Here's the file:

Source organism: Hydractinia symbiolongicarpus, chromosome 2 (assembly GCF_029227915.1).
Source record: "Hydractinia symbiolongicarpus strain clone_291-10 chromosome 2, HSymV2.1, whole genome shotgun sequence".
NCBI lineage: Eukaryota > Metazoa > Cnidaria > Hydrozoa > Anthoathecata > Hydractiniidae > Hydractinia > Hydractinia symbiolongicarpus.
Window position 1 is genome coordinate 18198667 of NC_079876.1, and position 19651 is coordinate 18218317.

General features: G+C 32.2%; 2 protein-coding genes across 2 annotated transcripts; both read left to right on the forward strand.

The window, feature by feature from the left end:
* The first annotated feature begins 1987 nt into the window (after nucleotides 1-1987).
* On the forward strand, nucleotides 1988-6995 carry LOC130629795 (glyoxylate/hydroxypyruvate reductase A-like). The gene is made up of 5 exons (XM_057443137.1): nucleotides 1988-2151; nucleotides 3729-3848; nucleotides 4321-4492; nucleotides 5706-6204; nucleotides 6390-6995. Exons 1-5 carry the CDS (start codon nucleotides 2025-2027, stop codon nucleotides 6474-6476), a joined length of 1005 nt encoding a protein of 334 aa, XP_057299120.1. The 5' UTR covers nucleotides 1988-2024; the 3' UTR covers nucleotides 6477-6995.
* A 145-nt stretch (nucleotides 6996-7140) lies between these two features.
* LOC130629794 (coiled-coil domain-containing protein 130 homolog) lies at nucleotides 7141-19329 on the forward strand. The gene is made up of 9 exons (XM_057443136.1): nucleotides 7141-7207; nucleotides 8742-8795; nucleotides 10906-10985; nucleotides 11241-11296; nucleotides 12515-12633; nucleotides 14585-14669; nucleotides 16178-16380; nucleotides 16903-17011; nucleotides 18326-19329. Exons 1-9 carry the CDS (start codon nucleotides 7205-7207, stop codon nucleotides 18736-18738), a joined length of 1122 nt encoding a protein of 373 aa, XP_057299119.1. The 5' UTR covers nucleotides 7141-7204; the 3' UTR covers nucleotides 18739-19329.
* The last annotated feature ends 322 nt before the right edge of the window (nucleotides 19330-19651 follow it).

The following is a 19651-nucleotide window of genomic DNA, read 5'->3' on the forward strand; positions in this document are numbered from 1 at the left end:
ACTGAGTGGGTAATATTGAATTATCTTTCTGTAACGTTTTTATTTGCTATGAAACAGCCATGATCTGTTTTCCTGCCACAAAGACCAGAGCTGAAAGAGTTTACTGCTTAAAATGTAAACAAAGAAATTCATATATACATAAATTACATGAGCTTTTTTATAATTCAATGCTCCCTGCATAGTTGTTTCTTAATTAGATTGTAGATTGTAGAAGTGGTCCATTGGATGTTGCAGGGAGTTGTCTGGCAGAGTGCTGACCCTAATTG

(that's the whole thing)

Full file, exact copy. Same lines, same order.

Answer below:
Source organism: Hydractinia symbiolongicarpus, chromosome 2 (assembly GCF_029227915.1).
Source record: "Hydractinia symbiolongicarpus strain clone_291-10 chromosome 2, HSymV2.1, whole genome shotgun sequence".
NCBI lineage: Eukaryota > Metazoa > Cnidaria > Hydrozoa > Anthoathecata > Hydractiniidae > Hydractinia > Hydractinia symbiolongicarpus.
Window position 1 is genome coordinate 18198667 of NC_079876.1, and position 19651 is coordinate 18218317.

General features: G+C 32.2%; 2 protein-coding genes across 2 annotated transcripts; both read left to right on the forward strand.

The window, feature by feature from the left end:
* The first annotated feature begins 1987 nt into the window (after nucleotides 1-1987).
* On the forward strand, nucleotides 1988-6995 carry LOC130629795 (glyoxylate/hydroxypyruvate reductase A-like). The gene is made up of 5 exons (XM_057443137.1): nucleotides 1988-2151; nucleotides 3729-3848; nucleotides 4321-4492; nucleotides 5706-6204; nucleotides 6390-6995. Exons 1-5 carry the CDS (start codon nucleotides 2025-2027, stop codon nucleotides 6474-6476), a joined length of 1005 nt encoding a protein of 334 aa, XP_057299120.1. The 5' UTR covers nucleotides 1988-2024; the 3' UTR covers nucleotides 6477-6995.
* A 145-nt stretch (nucleotides 6996-7140) lies between these two features.
* LOC130629794 (coiled-coil domain-containing protein 130 homolog) lies at nucleotides 7141-19329 on the forward strand. The gene is made up of 9 exons (XM_057443136.1): nucleotides 7141-7207; nucleotides 8742-8795; nucleotides 10906-10985; nucleotides 11241-11296; nucleotides 12515-12633; nucleotides 14585-14669; nucleotides 16178-16380; nucleotides 16903-17011; nucleotides 18326-19329. Exons 1-9 carry the CDS (start codon nucleotides 7205-7207, stop codon nucleotides 18736-18738), a joined length of 1122 nt encoding a protein of 373 aa, XP_057299119.1. The 5' UTR covers nucleotides 7141-7204; the 3' UTR covers nucleotides 18739-19329.
* The last annotated feature ends 322 nt before the right edge of the window (nucleotides 19330-19651 follow it).

The following is a 19651-nucleotide window of genomic DNA, read 5'->3' on the forward strand; positions in this document are numbered from 1 at the left end:
ACTGAGTGGGTAATATTGAATTATCTTTCTGTAACGTTTTTATTTGCTATGAAACAGCCATGATCTGTTTTCCTGCCACAAAGACCAGAGCTGAAAGAGTTTACTGCTTAAAATGTAAACAAAGAAATTCATATATACATAAATTACATGAGCTTTTTTATAATTCAATGCTCCCTGCATAGTTGTTTCTTAATTAGATTGTAGATTGTAGAAGTGGTCCATTGGATGTTGCAGGGAGTTGTCTGGCAGAGTGCTGACCCTAATTG